Thrombectomy and Improvement of Left Ventricular Function in AMI
|Acute Myocardial Infarction Ventricular Remodeling||Device: Export catheter (Medtronic)||Phase 4|
|Study Design:||Allocation: Randomized
Intervention Model: Parallel Assignment
Masking: Open Label
Primary Purpose: Treatment
|Official Title:||Thrombectomy Before Primary Percutaneous Coronary Intervention for Acute Myocardial Infarction Improves Left Ventricular Function at 3 Months|
- MRI assessment of LV volumes during hospitalisation and after 3 months
- ST-resolution after PCI, serial cardiac enzymes, myocardial blush grade, TIMI flow rate
|Study Start Date:||April 2004|
|Estimated Study Completion Date:||December 2005|
Percutaneous coronary intervention (PCI) has dramatically improved mortality and morbidity in patients suffering an acute ST elevation myocardial infarction. Infarct size reduction, prevention of recurrent infarction and improved wound healing are thought to be the mechanisms responsible for the short and long-term clinical benefit of the procedure. In spite of this, myocardial salvage after PCI is often suboptimal because of distal embolisation of atherothrombotic debris and intense microcirculatory vasoconstriction caused by vasoactive substances released from platelets. This will cause a larger infarcted area with increased early and late left ventricular remodelling. Prevention of debris embolisation is therefore a potentially way to further improve myocardial salvage and thus mortality in patients suffering an acute myocardial infarction.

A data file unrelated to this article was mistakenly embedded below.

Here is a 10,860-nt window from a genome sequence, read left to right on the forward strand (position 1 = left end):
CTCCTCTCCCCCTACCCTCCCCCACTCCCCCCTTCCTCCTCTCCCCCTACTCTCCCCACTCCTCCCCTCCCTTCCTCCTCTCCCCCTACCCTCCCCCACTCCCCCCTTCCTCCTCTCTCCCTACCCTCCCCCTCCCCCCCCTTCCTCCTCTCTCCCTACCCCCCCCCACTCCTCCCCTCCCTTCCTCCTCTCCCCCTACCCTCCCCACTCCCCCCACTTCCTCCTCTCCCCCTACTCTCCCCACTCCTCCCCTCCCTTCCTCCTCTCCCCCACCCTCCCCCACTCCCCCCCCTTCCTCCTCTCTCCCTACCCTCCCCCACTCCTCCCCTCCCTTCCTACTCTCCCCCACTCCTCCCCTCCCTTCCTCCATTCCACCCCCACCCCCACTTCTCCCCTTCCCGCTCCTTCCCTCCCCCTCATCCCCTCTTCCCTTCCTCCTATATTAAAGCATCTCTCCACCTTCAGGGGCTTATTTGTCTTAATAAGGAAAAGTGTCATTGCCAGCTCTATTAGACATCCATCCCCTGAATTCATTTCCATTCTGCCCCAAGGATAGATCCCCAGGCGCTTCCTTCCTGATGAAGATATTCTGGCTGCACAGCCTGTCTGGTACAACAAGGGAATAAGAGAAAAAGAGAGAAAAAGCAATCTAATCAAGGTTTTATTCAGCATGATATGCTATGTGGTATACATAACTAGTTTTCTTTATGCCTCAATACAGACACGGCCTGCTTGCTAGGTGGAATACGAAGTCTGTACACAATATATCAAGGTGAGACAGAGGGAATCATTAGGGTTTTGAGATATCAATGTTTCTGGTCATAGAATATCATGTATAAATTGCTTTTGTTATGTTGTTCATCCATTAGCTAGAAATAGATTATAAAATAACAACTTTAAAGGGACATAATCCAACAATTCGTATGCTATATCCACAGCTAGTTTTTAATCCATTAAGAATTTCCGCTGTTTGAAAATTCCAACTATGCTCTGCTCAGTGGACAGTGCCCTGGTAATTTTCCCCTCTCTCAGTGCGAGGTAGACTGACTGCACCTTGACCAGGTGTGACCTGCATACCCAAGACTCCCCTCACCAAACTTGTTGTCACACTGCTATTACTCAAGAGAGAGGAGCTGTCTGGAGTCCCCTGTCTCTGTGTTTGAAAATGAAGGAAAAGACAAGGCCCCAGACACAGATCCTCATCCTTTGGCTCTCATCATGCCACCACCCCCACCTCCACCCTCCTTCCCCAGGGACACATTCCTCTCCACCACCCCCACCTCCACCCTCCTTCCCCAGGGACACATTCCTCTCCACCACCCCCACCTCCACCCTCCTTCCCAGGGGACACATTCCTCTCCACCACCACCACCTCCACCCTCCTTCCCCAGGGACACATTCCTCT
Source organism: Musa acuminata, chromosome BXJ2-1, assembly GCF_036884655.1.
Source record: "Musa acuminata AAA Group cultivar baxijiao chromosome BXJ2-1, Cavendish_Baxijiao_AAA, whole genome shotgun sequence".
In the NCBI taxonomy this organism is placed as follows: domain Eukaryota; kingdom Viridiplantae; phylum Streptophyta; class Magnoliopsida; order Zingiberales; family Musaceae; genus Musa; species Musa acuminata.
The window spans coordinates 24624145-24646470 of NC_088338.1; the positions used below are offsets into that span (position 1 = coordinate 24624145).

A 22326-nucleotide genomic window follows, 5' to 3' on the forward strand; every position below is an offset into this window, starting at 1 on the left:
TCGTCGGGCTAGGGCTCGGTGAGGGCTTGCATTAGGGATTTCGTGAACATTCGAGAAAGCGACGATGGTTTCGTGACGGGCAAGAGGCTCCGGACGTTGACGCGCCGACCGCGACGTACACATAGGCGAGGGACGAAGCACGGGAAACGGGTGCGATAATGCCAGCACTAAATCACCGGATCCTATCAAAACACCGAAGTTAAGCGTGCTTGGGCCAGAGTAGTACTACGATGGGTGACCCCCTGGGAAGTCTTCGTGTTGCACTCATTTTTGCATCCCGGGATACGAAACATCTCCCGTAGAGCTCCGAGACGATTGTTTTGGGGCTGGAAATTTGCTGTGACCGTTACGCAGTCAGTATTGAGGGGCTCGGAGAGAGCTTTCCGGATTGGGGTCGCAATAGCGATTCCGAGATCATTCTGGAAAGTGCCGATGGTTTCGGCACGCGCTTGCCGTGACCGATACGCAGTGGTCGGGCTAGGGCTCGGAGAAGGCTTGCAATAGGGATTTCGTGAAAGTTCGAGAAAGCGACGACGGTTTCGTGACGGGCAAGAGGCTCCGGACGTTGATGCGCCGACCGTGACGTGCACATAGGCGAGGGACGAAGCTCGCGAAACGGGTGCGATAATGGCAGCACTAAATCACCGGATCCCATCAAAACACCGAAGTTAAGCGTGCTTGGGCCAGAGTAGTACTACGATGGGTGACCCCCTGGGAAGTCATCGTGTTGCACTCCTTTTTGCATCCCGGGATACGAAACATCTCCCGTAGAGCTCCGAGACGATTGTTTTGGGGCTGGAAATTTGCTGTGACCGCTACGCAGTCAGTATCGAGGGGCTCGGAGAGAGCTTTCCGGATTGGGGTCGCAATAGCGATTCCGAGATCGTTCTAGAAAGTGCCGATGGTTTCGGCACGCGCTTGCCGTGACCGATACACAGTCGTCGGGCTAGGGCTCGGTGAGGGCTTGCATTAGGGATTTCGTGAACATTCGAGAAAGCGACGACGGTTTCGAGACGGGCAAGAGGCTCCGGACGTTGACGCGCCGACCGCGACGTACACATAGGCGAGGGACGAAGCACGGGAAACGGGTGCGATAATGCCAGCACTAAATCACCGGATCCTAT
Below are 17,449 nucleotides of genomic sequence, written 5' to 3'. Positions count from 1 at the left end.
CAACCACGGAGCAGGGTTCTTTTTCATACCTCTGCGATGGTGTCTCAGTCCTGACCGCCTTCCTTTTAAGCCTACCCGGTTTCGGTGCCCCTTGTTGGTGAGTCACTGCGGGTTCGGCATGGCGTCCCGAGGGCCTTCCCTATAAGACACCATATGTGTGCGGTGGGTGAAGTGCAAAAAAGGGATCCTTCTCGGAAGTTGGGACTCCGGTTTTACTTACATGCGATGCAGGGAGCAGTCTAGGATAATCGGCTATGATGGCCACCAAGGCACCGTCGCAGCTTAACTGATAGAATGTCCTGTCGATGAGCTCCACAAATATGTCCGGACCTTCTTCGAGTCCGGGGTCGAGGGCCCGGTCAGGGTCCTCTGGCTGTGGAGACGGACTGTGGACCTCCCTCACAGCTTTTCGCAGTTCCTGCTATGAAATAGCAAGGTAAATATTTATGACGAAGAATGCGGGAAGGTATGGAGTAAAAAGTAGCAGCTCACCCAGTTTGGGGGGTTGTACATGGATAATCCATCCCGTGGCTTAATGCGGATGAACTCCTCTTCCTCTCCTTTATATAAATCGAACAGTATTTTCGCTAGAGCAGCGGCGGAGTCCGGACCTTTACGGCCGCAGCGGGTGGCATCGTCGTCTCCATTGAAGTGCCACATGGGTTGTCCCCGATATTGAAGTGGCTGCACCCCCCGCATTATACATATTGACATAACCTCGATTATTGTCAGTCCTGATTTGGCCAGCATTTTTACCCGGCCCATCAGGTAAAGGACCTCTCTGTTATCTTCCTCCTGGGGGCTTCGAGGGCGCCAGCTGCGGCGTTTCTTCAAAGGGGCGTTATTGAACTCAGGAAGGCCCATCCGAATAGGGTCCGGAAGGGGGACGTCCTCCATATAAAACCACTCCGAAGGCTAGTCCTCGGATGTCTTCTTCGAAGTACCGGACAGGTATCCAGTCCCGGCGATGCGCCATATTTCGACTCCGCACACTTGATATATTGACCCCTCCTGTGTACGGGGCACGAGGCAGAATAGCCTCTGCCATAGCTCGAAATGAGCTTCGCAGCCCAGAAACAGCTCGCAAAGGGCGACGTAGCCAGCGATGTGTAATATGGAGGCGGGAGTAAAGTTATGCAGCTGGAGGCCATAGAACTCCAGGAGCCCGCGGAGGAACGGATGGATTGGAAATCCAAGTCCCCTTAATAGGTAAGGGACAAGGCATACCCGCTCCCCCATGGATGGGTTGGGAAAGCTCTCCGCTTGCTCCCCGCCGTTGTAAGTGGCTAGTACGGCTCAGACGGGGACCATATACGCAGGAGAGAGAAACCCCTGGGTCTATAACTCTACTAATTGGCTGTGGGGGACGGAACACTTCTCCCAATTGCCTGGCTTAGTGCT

One approach towards embolisation prevention is intracoronary thrombectomy before PCI. Current thrombectomy devices can be classified as fragmentation/suction devices such as the X-sizer catheter and the AngioJet device and the more simple and less costly suction-only devices such as the Export catheter, the Diver CE aspiration catheter (10) and the Rinspiration system. In trials published so far improved outcome has been shown with endpoints representing myocardial perfusion such as ST-T segment resolution, TIMI flow grade, TIMI frame count and myocardial blush grade. These trials were not powered to show differences in clinical end-points.
White et al (11) showed that the best predictor of survival after initial recovery from myocardial infarction is left ventricular end-systolic volume index (ESVI). Regional and global left ventricular function and morphology can be quantified with high reproducibility by cine magnetic resonance imaging (MRI)(12). The method is safe, non invasive, well validated and is at the moment the standard of reference for left ventricular function assessment. The high reproducibility of the technique allows the detection of between-group differences in LV volumes with relatively few patients. This makes MRI measured left ventricular end systolic volume index a very attractive surrogate end-point for small hypothesis forming clinical trials.
We therefore conducted a randomized trial with MRI assessment of LV volumes to evaluate the effect of intracoronary thrombectomy prior to mechanical reperfusion therapy in AMI on early and late left ventricular remodelling
Please refer to this study by its ClinicalTrials.gov identifier: NCT00288665
|St Antonius Hospital|
|Nieuwegein, Netherlands, 3435CM|
|Study Chair:||B. Rensing, MD, PhD||St. Antonius Hospital|